It was somehow fitting that the only rain to mar perfect late spring days of the 11th WTO Ministerial Conference in Buenos Aires last week fell as the meeting ended in failure. The purpose of a ministerial is to provide direction for the coming two years of trade negotiations; that is, to sign any agreements reached and to provide a working agenda for the biennium ahead. It is a necessary part of the WTO’s governance system—the moment when the public servants give way to the politicians; the moment the WTO is most likely to come to the attention of national media. This time, governments have nothing to show for their last two years of work and nothing much to offer to help make the biennium ahead more productive.
The failure to reach decisions in Buenos Aires was not a WTO Ministerial first: Seattle in 1999 collapsed a little too literally in flames, while in Cancun in 2003, the meeting ended early in anger when developing countries stalked out, furious at the U.S. and E.U. presumption that they were still in control of the agenda. Unprecedented or not, failure is not good for an organization, especially one with not a lot to show for its 20 years of existence and not inconsiderable use of limited public finance. Next year is the 10th anniversary since the WTO last significantly advanced the negotiations on its work plan, known as the Doha Agenda. WTO members never adopted those advances and are nowhere near adopting them now. In Buenos Aires, the very blandest of Ministerial Declarations (reduced to a kind of notice that a meeting took place) proved too bland for countries like India that were demanding resolution to substantive issues, especially public stockholding of food. Meanwhile, the United States Trade Representative had nothing to offer but his government’s refusal to talk substance. An entirely predictable, but, nonetheless, painful standoff was the result. Not with a bang—with hardly even a whimper—the headlines announced, “The end of the WTO as we know it”.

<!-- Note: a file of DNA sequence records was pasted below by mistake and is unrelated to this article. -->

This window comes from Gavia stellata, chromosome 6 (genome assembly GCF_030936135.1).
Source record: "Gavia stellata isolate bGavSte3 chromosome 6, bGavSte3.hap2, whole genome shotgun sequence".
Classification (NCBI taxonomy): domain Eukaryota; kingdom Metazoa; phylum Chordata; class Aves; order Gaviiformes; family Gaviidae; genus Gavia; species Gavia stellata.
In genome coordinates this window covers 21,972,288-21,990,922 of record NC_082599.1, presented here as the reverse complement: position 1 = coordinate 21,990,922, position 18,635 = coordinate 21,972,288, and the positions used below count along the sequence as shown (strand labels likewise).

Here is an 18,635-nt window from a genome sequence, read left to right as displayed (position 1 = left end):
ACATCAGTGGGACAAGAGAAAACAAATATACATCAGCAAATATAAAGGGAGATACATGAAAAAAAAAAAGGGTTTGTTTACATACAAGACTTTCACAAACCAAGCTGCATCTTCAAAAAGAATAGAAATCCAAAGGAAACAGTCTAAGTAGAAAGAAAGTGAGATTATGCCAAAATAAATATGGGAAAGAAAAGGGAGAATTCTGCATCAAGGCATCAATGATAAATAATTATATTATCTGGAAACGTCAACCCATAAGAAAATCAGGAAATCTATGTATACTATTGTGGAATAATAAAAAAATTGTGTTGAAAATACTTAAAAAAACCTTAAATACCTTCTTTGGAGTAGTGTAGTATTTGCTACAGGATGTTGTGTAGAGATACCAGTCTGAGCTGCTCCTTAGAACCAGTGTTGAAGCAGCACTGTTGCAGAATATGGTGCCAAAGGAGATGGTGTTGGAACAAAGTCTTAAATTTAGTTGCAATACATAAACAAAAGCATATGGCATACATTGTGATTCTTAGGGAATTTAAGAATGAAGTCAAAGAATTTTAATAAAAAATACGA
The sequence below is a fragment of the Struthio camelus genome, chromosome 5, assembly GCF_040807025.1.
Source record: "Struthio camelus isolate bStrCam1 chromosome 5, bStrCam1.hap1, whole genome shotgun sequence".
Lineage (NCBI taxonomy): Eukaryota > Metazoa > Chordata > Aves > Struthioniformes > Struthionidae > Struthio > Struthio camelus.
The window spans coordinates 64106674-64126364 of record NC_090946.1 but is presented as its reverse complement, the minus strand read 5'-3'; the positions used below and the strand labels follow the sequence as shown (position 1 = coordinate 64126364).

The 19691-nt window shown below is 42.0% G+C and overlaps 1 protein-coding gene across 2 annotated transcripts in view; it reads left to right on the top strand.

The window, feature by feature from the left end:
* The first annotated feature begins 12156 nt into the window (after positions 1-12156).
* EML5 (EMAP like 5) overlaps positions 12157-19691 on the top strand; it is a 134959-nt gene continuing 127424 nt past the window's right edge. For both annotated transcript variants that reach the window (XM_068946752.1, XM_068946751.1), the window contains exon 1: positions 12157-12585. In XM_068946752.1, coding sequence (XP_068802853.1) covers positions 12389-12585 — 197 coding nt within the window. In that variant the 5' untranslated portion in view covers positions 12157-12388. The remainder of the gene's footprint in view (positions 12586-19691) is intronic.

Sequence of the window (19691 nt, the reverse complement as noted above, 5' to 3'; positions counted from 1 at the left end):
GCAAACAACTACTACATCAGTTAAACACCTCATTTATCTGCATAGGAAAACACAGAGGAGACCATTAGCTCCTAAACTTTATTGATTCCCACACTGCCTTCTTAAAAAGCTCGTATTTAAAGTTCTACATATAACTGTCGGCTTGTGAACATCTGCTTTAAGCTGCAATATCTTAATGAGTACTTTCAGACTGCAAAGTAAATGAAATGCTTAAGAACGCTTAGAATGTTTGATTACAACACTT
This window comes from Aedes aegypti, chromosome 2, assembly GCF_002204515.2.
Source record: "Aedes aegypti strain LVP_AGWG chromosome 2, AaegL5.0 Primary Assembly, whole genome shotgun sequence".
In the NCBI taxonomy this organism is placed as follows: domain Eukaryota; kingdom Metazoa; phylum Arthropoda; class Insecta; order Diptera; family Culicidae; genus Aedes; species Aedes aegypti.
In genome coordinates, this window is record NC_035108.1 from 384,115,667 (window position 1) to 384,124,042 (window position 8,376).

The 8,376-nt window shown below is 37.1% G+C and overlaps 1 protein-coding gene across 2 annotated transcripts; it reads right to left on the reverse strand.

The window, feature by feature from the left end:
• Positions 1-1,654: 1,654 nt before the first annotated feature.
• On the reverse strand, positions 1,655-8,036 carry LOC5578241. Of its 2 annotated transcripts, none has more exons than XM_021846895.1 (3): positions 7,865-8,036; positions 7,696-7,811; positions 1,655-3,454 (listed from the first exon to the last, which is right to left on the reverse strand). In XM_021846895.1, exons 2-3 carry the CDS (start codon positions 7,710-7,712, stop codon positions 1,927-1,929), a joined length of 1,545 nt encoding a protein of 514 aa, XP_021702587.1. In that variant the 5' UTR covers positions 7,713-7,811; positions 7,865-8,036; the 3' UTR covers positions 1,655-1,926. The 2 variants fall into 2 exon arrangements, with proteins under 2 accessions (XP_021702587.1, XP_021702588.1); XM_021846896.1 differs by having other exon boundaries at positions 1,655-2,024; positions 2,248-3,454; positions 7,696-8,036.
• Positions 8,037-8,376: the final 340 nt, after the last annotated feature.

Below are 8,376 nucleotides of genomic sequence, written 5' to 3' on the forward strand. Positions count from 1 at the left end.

Truth to tell, we can only hope so. Change in the international trading system is long overdue.
I. Nobody wins
The most common reaction from governments and business associations to President Donald Trump’s trade policy is to lament the loss of U.S. leadership in the promotion of trade liberalization. The critics have a point: There is little to celebrate in the current U.S. leadership. Yet, the problem has been coming for a while, and the issue is not quite as they describe it. Already, President Barack Obama’s Administration treated the WTO with disdain, choosing to focus its energy on so-called “mega-regional” agreements, in particular, the Trans-Pacific Partnership. Under President Trump, that disdain has given way to something more insidious: A deep dislike of multilateralism itself, coupled with a profound disregard for the niceties of negotiations. The U.S. is poorly served by this bellicose version of international cooperation.